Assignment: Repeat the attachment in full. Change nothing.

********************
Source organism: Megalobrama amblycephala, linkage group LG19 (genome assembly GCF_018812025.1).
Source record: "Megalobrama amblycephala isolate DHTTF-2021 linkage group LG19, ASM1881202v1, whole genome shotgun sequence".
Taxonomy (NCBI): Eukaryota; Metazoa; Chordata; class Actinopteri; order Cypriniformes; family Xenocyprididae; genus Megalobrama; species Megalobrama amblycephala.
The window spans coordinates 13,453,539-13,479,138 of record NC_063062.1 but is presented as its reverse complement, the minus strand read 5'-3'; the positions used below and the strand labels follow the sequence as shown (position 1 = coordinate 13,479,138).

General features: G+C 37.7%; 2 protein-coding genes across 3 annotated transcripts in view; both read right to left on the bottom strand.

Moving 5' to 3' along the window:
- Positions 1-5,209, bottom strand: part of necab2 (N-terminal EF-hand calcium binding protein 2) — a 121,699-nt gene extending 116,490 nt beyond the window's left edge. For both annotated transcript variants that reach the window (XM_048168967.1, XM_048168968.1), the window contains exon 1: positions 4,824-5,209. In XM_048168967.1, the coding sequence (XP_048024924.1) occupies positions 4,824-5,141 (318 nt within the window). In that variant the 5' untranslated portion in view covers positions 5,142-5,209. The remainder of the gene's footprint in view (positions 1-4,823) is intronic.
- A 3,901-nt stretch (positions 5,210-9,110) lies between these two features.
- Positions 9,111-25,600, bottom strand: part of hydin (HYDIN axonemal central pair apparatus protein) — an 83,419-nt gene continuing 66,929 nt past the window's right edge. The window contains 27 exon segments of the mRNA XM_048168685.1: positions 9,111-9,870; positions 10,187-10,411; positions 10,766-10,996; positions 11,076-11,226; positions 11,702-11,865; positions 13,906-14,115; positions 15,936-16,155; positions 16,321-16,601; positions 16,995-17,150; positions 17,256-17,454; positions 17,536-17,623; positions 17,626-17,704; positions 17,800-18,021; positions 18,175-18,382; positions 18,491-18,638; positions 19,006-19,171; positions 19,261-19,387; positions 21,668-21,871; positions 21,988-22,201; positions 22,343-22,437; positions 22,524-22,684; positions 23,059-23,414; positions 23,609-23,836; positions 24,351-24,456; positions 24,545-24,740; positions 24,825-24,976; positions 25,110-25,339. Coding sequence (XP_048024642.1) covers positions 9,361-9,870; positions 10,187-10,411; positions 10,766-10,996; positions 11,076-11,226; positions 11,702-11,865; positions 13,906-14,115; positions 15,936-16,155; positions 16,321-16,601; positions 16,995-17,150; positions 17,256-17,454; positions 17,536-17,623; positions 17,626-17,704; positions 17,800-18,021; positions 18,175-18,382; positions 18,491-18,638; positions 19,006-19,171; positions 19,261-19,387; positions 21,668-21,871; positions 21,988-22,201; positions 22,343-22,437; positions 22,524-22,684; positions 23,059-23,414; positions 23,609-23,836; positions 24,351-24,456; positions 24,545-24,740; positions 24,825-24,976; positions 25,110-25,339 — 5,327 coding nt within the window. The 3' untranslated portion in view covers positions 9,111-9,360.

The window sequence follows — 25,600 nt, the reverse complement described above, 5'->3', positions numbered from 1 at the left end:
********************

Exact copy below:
Source organism: Megalobrama amblycephala, linkage group LG19 (genome assembly GCF_018812025.1).
Source record: "Megalobrama amblycephala isolate DHTTF-2021 linkage group LG19, ASM1881202v1, whole genome shotgun sequence".
Taxonomy (NCBI): Eukaryota; Metazoa; Chordata; class Actinopteri; order Cypriniformes; family Xenocyprididae; genus Megalobrama; species Megalobrama amblycephala.
The window spans coordinates 13,453,539-13,479,138 of record NC_063062.1 but is presented as its reverse complement, the minus strand read 5'-3'; the positions used below and the strand labels follow the sequence as shown (position 1 = coordinate 13,479,138).

General features: G+C 37.7%; 2 protein-coding genes across 3 annotated transcripts in view; both read right to left on the bottom strand.

Moving 5' to 3' along the window:
- Positions 1-5,209, bottom strand: part of necab2 (N-terminal EF-hand calcium binding protein 2) — a 121,699-nt gene extending 116,490 nt beyond the window's left edge. For both annotated transcript variants that reach the window (XM_048168967.1, XM_048168968.1), the window contains exon 1: positions 4,824-5,209. In XM_048168967.1, the coding sequence (XP_048024924.1) occupies positions 4,824-5,141 (318 nt within the window). In that variant the 5' untranslated portion in view covers positions 5,142-5,209. The remainder of the gene's footprint in view (positions 1-4,823) is intronic.
- A 3,901-nt stretch (positions 5,210-9,110) lies between these two features.
- Positions 9,111-25,600, bottom strand: part of hydin (HYDIN axonemal central pair apparatus protein) — an 83,419-nt gene continuing 66,929 nt past the window's right edge. The window contains 27 exon segments of the mRNA XM_048168685.1: positions 9,111-9,870; positions 10,187-10,411; positions 10,766-10,996; positions 11,076-11,226; positions 11,702-11,865; positions 13,906-14,115; positions 15,936-16,155; positions 16,321-16,601; positions 16,995-17,150; positions 17,256-17,454; positions 17,536-17,623; positions 17,626-17,704; positions 17,800-18,021; positions 18,175-18,382; positions 18,491-18,638; positions 19,006-19,171; positions 19,261-19,387; positions 21,668-21,871; positions 21,988-22,201; positions 22,343-22,437; positions 22,524-22,684; positions 23,059-23,414; positions 23,609-23,836; positions 24,351-24,456; positions 24,545-24,740; positions 24,825-24,976; positions 25,110-25,339. Coding sequence (XP_048024642.1) covers positions 9,361-9,870; positions 10,187-10,411; positions 10,766-10,996; positions 11,076-11,226; positions 11,702-11,865; positions 13,906-14,115; positions 15,936-16,155; positions 16,321-16,601; positions 16,995-17,150; positions 17,256-17,454; positions 17,536-17,623; positions 17,626-17,704; positions 17,800-18,021; positions 18,175-18,382; positions 18,491-18,638; positions 19,006-19,171; positions 19,261-19,387; positions 21,668-21,871; positions 21,988-22,201; positions 22,343-22,437; positions 22,524-22,684; positions 23,059-23,414; positions 23,609-23,836; positions 24,351-24,456; positions 24,545-24,740; positions 24,825-24,976; positions 25,110-25,339 — 5,327 coding nt within the window. The 3' untranslated portion in view covers positions 9,111-9,360.

The window sequence follows — 25,600 nt, the reverse complement described above, 5'->3', positions numbered from 1 at the left end: